Building: National Stadium in Beijing aka “Bird’s Nest”
Location: Beijing, China
Architects: Herzog & de Meuron, Hong Kong China Architectural Design & Research Group, Stefan Marbach
Project Architects: Linxi Dong, Mia Hagg, Tobias Winkelmann, Thomas Polster
Structural Engineer: Ove Arup & Partners
The Beijing National Stadium was created to hold 91,000 spectators during the Olympics and was then to be reduced to 80,000 post-Olympics. The way this stadium was created was to have the steel frame not touch the concrete seating bowl, but instead be raised by its own pile foundations.
The reason to have a seating bowl that is independent from the exterior frame was to ensure that the building was earthquake-resistant. The overall steel structure that forms the façade and roof have no movement joints between individual members, instead they are welded together to form a single entity. As a result, thermal changes cause concordant forces in the whole structure. Nonetheless, there are movement joints at connection points, where the steel columns meet the concrete decks or staircase landings, up to 30 cm wide in the upper levels. The estimated weight for the primary load-bearing frame is 45,000 tons. The concrete bowl which holds the seats is hidden behind the steel grid structure, and has parts of it painted the national color red. Thus, the concrete bowl is still visible from afar even with the steel structure seemingly penetrating the volume.
The roof doesn’t have a freeform area, but instead takes the shape of a torus and can therefore be described mathematically. It is symmetrical in area to the two imaginary vertical cutting planes in the central axes of the stadium. The roof is covered by lightweight cable-supported ETFE membrane panels (Asahi Fluon NJ 250 µm), which fill the 880 spaces between the roof steel members, also known as the “twigs” of the bird’s nest. Some areas of the roof were printed with silver-grey dotted patterns on the panels to reduce light penetration, forming about 38,000 square meters of transparent surface. The 4,690 stainless-steel cables supporting the panels have diameters of 10 mm and spacing between 0.8 and 1.4 m. Around the edges of each panel are aluminum clamps used to connect steel drainage gutters which feed into a rainwater collection system.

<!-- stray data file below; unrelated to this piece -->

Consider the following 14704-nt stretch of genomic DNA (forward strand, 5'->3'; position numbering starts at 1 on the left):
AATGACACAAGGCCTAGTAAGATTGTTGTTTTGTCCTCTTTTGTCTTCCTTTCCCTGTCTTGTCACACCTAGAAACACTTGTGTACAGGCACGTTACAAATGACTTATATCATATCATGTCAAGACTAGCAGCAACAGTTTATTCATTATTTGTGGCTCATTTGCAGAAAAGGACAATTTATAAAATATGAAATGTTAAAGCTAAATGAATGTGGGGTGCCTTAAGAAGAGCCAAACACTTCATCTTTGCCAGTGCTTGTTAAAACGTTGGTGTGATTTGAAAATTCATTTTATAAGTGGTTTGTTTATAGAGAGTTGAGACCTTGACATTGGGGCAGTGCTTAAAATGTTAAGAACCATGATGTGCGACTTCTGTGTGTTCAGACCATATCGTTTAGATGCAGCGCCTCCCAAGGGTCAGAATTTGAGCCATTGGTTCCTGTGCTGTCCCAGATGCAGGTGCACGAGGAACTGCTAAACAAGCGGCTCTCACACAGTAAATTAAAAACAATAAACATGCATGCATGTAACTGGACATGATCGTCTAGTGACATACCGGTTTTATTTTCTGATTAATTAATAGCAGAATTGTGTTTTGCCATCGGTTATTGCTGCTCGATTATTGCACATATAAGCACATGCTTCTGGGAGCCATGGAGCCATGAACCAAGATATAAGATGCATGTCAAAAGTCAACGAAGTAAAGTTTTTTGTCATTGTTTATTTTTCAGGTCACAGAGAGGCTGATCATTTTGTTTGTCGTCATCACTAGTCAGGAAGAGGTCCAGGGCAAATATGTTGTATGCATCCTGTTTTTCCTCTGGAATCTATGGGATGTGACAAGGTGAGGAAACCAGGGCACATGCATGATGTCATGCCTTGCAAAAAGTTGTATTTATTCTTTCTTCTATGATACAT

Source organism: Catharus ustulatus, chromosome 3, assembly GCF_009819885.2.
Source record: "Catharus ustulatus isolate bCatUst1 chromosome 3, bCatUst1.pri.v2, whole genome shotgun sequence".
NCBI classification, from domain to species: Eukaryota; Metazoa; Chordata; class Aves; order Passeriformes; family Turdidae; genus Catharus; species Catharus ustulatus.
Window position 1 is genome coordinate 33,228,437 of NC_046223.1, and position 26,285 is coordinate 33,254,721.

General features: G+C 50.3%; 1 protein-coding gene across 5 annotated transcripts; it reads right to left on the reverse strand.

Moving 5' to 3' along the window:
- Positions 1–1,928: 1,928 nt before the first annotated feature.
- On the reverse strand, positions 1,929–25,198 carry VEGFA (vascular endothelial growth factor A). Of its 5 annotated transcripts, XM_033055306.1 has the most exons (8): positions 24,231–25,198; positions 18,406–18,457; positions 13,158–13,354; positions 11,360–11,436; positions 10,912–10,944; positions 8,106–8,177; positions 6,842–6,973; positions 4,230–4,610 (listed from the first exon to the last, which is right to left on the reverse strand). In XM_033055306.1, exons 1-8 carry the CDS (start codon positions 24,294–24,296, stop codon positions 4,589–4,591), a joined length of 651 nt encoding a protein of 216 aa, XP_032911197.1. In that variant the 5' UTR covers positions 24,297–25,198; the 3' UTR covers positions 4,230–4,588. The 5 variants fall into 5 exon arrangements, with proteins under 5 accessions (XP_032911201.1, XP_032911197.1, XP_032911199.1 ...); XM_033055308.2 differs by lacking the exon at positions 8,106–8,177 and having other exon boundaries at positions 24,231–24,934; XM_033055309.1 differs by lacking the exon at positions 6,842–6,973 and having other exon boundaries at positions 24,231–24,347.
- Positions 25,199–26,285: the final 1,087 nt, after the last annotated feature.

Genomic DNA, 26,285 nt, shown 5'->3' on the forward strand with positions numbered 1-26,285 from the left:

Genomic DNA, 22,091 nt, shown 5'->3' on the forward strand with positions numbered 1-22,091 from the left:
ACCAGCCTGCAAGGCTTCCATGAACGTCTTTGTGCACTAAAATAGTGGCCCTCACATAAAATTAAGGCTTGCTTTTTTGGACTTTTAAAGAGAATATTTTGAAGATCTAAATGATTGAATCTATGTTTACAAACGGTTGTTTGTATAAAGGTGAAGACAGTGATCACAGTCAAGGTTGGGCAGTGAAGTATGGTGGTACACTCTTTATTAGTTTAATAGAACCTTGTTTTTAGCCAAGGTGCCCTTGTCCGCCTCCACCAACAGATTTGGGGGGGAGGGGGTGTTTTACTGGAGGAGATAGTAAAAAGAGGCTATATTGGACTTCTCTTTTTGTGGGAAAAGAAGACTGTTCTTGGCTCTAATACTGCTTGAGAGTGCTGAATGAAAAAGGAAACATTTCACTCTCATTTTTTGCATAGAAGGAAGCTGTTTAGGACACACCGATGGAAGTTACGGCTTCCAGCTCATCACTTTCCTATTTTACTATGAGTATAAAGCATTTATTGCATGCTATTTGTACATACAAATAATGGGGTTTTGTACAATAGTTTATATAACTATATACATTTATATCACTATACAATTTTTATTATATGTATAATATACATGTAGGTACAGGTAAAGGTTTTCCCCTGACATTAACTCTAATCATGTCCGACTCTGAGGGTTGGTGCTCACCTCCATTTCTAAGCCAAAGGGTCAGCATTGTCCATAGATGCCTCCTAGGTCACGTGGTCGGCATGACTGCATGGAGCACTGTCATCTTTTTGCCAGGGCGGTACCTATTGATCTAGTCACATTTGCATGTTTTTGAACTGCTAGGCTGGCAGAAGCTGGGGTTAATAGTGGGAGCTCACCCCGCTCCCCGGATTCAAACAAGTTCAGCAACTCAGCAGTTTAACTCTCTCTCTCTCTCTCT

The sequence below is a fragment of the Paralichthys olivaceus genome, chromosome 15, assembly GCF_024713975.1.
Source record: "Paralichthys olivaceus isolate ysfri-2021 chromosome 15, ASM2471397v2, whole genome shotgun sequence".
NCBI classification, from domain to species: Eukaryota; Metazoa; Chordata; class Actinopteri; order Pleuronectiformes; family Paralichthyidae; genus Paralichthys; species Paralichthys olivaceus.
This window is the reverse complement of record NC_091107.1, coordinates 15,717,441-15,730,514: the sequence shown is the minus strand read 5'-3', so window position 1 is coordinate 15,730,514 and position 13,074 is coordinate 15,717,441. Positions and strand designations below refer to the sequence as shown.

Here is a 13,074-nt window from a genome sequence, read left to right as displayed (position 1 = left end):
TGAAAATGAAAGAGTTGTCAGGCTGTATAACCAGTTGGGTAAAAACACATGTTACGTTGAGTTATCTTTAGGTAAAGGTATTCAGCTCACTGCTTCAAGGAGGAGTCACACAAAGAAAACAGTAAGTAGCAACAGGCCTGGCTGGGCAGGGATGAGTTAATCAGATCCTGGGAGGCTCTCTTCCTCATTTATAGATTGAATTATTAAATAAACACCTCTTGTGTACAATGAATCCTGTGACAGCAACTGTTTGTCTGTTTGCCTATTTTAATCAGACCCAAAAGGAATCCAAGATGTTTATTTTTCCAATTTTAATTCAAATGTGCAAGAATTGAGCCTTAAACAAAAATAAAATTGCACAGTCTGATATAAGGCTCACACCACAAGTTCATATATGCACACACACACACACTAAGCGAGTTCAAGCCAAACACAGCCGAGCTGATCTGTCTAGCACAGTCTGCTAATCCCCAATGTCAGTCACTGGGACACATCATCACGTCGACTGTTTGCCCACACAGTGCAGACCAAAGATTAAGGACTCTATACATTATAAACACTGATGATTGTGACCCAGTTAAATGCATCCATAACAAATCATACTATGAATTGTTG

Also, below the ETFE membrane panels is an inner membrane of high-tech textile to cover up the view of the stadium roof from underneath and improves the acoustics inside the stadium. The overall enclosed volume covered by the stadium is approximately 3 million square meters, and has axial dimensions of around 330 m x 220 m x 69.2 m (above the playing field).
Special Detail: (Understanding the Structure’s Shape)
The load-Bearing frame looks like an entangled grid without any hierarchy of structure, but indeed has a very complicated organization behind it. The primary structure is basically composed of a system of primary girders aligned in a regular pattern. The primary structure is what creates the hole in the roof by having 24 portal girders that run tangential to a 12 meter high ring girder. Then, integrated into the primary structure are secondary girders whose positions were determined mostly according to aesthetic considerations; nonetheless, taking into account various technical aspects like wide enough emergency exits and head heights. “The overall geometry generated by this principle seems chaotic, but that impression is deceptive.” In the end, it was the combination of steel and ETFE membrane panels that gave rise to unusual architectural structures, and stole the show.
*All information and images were found in: DETAIL Magazine, Edition 5, 2008. “National Stadium in Beijing.” 483 – 491.